Severe pain and redness
Pain that keeps getting worse
Rapid heart rate
Nausea and vomiting
Inguinal hernia is most often diagnosed through a medical history and physical examination. Your doctor will ask you questions about hernia symptoms. During the exam, he or she will look for and feel for a bulge in your groin or scrotal area. You may be asked to stand and cough to make the hernia appear. Inguinal hernias in children may only be seen or felt when the child cries.
The way to repair an inguinal hernia is usually with a surgical procedure. In adults with small hernias that don’t cause symptoms, treatment may only be to watch it. Adults with symptoms and most children usually have surgery to prevent the possible complication of a strangulated hernia in the future. An incarcerated or strangulated hernia may need emergency surgery.
There are two main types of surgery for inguinal hernia:
Open repair. An incision is made through the skin in the groin area. The surgeon moves the hernia back inside the abdomen and closes the abdominal wall with stitches. Sometimes, if the opening is large, the surgeon may use a synthetic (manufactured) mesh to strengthen the closure.
Laparoscopy. This type of surgery uses a few small incisions and a thin scope with a tiny camera. The surgeon works through the scope to repair the hernia. Synthetic mesh may also be used in laparoscopic hernia surgery. Recovery time after laparoscopy may be shorter than for open repair.
There is nothing you can do to prevent an indirect inguinal hernia, the type you are born with. Direct hernias that occur over time may be prevented with these precautions:
Learn how to lift heavy objects properly.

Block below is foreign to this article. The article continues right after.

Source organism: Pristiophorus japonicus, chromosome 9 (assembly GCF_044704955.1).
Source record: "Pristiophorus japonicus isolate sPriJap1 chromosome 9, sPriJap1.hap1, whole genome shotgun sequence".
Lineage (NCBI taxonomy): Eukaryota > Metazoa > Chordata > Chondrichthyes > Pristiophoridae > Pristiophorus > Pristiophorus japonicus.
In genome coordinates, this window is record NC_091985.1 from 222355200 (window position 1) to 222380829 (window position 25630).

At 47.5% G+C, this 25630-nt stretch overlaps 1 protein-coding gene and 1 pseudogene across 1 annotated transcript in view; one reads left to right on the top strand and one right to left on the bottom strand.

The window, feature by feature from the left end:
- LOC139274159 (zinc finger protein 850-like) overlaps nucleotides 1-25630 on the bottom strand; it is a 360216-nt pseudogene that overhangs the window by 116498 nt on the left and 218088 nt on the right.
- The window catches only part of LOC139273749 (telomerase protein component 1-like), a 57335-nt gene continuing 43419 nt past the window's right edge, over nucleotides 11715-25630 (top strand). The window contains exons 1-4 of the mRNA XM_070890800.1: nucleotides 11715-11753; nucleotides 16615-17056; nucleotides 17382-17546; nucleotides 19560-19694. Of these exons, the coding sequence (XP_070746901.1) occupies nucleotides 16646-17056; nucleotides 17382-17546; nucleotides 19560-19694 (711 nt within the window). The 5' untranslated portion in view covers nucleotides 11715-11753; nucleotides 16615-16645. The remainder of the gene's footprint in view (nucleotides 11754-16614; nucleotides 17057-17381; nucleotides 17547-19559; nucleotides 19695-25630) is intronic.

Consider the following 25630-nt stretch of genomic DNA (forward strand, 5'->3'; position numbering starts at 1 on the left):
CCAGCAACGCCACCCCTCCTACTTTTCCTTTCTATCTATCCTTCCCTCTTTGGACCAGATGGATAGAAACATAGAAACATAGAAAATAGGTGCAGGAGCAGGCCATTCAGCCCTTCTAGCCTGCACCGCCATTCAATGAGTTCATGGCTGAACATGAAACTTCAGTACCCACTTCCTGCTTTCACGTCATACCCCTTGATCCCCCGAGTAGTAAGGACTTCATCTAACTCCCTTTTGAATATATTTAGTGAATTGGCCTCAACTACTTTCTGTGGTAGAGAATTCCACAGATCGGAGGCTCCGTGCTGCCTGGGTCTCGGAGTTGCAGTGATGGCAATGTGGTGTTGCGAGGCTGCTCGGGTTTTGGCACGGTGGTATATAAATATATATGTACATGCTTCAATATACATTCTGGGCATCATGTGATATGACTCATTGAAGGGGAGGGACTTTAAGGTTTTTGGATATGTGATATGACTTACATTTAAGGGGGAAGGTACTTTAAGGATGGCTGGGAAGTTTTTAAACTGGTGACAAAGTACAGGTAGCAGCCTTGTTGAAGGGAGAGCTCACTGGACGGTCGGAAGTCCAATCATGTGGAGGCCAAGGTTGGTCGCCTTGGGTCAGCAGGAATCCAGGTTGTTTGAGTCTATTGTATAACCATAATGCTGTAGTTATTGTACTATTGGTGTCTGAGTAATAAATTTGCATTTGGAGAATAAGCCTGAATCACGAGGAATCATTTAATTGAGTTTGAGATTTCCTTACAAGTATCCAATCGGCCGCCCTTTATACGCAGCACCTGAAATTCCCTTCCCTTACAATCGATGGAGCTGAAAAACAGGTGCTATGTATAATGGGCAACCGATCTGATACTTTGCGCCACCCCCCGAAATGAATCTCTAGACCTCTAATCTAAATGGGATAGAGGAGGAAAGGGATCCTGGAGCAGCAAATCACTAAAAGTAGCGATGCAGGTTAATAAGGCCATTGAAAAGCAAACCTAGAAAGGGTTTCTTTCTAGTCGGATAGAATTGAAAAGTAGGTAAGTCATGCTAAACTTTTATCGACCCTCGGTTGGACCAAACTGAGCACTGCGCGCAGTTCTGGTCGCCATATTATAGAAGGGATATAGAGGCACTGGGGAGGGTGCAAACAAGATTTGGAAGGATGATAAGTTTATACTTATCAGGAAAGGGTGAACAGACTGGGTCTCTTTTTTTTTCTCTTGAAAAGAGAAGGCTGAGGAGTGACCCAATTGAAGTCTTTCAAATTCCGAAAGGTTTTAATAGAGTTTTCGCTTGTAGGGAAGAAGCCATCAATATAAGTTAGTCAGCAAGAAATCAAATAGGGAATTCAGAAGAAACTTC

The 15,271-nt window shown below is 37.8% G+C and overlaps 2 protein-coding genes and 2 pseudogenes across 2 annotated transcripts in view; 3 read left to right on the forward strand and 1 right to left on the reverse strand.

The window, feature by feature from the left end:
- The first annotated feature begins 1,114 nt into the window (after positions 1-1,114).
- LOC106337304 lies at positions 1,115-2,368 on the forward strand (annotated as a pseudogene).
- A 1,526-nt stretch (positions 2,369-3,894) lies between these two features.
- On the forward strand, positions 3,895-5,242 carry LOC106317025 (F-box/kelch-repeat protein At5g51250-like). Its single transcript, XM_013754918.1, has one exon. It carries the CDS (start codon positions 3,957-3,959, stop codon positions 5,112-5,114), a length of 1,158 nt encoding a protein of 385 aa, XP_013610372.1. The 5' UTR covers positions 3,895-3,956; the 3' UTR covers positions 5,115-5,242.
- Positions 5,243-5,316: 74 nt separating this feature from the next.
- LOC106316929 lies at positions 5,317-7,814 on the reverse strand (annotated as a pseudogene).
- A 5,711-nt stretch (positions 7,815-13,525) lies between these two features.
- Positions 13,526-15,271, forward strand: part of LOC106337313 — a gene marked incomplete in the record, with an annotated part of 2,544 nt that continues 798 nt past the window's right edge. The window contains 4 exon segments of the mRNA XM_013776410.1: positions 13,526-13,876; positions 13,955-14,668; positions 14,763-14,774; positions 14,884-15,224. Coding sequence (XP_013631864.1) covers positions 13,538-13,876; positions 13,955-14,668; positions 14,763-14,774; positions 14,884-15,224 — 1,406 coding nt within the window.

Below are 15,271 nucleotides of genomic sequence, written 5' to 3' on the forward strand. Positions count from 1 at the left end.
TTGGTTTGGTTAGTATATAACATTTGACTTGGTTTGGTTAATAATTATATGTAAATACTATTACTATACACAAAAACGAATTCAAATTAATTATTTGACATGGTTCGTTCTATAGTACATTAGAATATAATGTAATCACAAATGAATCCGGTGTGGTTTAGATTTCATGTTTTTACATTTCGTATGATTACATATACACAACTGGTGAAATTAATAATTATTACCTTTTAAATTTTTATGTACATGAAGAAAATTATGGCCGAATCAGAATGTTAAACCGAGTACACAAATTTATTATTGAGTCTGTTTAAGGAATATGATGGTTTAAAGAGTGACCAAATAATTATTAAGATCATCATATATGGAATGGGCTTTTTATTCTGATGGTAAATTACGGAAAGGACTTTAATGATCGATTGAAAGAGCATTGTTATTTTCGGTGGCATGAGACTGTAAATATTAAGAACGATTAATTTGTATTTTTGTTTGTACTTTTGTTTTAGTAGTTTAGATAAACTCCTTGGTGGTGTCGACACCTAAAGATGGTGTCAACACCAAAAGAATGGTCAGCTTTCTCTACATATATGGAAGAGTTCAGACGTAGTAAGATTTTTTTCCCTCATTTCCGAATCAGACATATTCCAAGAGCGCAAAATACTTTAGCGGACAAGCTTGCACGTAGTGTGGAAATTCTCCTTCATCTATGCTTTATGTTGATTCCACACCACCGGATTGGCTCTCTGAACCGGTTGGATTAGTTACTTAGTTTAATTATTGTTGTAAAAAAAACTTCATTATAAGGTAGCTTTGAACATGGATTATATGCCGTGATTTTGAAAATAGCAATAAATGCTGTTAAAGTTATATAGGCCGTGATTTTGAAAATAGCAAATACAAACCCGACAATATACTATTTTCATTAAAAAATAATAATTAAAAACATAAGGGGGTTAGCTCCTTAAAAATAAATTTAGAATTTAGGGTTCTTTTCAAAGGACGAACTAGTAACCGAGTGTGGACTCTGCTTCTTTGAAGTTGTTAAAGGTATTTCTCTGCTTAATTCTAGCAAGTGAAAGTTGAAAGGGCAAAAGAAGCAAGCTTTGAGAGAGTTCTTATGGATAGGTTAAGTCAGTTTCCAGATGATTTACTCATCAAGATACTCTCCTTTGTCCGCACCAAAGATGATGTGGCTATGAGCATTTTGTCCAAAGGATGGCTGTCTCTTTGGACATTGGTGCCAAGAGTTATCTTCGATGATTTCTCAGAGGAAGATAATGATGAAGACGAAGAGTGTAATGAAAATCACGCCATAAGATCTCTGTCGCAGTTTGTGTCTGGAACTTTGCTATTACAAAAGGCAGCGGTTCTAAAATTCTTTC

Avoid and, when needed, treat constipation to prevent straining when having a bowel movement.
Get treatment for any persistent cough.
If you are a man with an enlarged prostate and you strain to pass urine, get treated.
If you are overweight, lose the extra pounds.
Managing inguinal hernia
If you have had surgery for inguinal hernia, it is important to follow all your doctor's instructions and keep your follow-up appointments. Getting out of bed and walking is an important part of recovery and helps prevent complications. You can help to keep an inguinal hernia from coming back after surgery by avoiding heavy lifting and other strenuous activity. Ask your doctor what types of activities are safe and when you can return to work.
If you have a small hernia that is being watched or a repaired hernia, take steps to avoid becoming constipated. Eat lots of fiber, drink plenty of fluids, exercise, and go to the bathroom when you feel the urge.
Call your doctor if your inguinal hernia symptoms get worse, and always call right away if:
You have a painful bulge that can't be pushed back inside.
You have increasing pain, swelling, or redness.
You have nausea, fever, or vomiting along with hernia pain.